Hostel Working

Travel Work: Christine Roy

Vintage Content

Anyone who’s ever taken a long trip, especially an open ended one, will tell you that there comes a point when you just can’t face the thought of packing up your backpack and dragging it off to the train station, when the sight of one more pagoda or temple will make you scream, when you really don’t want to say goodbye to the friends you’ve just made. You’re not yet ready to go home, but you want to stay in one place for a little while.

There’s one major problem – the cost. You don’t want to feel like you’re just wasting time and money when you’ve worked so hard to come here. There’s always the possibility of English teaching, but that often requires a commitment of several months.

Hostel Working Is the Solution

My solution is hostel working. This isn’t well paid, or even paid at all beyond room and board, but is rarely too demanding of your time. it gives your bank balance some room to breath and you the opportunity to relax a little and get to know a place in a lot more depth than you would simply by passing through; a chance to cultivate some real friendships instead of isolated encounters.

Hostel working usually isn’t too hard to come by, even if, like me, you only speak English. It’s often just a question of seeing something that needs doing about the place, some way in which you can help, and approaching whoever is in charge.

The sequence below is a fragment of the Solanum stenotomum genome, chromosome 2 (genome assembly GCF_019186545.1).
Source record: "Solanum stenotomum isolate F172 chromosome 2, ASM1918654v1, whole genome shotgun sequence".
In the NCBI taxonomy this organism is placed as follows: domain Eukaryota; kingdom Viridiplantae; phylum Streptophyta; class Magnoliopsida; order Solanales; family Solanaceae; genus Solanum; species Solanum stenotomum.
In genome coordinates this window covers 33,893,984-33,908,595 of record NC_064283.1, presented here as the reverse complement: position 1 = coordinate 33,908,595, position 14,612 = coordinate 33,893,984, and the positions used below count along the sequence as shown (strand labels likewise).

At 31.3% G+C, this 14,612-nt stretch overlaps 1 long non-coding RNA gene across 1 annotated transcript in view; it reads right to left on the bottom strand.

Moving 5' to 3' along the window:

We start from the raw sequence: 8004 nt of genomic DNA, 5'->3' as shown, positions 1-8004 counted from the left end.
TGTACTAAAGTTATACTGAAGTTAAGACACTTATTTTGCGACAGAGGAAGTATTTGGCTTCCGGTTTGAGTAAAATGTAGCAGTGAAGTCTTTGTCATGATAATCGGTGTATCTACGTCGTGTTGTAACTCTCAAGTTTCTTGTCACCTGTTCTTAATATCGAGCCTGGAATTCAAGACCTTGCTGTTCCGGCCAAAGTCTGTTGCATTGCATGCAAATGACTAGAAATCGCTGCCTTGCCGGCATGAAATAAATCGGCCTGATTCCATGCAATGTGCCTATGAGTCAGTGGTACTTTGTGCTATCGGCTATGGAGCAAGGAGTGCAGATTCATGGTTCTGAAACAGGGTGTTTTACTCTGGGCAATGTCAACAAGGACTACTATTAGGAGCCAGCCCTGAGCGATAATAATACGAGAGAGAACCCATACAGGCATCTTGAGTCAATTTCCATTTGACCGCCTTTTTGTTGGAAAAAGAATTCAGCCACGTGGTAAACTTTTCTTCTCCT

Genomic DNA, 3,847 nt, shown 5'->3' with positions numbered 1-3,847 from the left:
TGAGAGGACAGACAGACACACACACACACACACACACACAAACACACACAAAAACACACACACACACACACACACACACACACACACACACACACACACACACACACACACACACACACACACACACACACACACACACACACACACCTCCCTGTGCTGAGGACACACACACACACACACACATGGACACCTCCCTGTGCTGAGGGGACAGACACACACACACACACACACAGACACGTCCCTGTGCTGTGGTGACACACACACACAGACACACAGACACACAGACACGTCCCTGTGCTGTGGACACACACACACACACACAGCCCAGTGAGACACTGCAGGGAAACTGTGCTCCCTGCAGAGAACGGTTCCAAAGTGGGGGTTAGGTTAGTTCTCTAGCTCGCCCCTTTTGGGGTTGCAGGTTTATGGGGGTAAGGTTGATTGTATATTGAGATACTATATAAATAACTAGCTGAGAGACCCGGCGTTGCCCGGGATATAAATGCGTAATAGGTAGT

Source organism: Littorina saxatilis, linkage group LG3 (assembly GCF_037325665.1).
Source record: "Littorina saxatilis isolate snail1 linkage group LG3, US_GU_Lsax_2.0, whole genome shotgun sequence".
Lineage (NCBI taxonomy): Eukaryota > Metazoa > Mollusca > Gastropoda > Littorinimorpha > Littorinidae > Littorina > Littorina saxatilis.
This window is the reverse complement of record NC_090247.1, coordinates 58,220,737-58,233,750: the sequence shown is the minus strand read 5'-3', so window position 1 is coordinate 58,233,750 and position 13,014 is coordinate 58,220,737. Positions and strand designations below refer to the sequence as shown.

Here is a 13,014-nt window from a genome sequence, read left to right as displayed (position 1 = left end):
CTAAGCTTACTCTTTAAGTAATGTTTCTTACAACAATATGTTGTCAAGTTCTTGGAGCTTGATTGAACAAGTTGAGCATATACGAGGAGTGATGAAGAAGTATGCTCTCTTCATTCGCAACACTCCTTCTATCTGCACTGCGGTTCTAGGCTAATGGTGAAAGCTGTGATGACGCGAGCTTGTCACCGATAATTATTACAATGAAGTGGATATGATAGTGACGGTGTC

Recently, I have been working at Sim’s Cozy Guesthouse in Chengdu, China proofreading signs and tour documents. Though most of the staff spoke reasonable English, they had no native speakers working there and often the signs were confusing and needed some time to decipher. I suggested to Sim that I do this and he was happy to let me. Previously, I have also worked offering poi and juggling lessons, and as bar and reception staff.

Choosing the right place for hostel working is (obviously) quite important. I have always tried to go for smaller, more personal places. They are much more pleasant places to stay, for one thing, and usually the owners, taking an active interest in creating a good environment for travelers, are in a position where they have no time off.

Having someone help out, even for just a couple of weeks, gives them a little time to themselves, something they’re usually more than grateful for. A few years back, I was working at the Juggler’s Rest in Picton, New Zealand, and all I really ever did was show people around the place in the evening, then sit and talk with them – something I would probably be doing anyway. This gave the owner a chance to go to the pub and see his friends, something he hadn’t been able to do in months. Having stayed a few days and got to know him before I asked about the job helped enormously.

It may not be the best paid work, and you may end up dreading he question ‘So, how long have you been here for?’, but hostel working is a great way to take a short break from traveling and still be in contact with other travelers, and to have the time to get to know a place in detail, or to learn much more about a foreign culture, without having to worry too much about the money.

Meet the author:

James Esbester

James has been living and hostel working in Chengdu, China for longer than he cares to admit, but it has allowed him time to travel the area extensively and even trek in Nepal.

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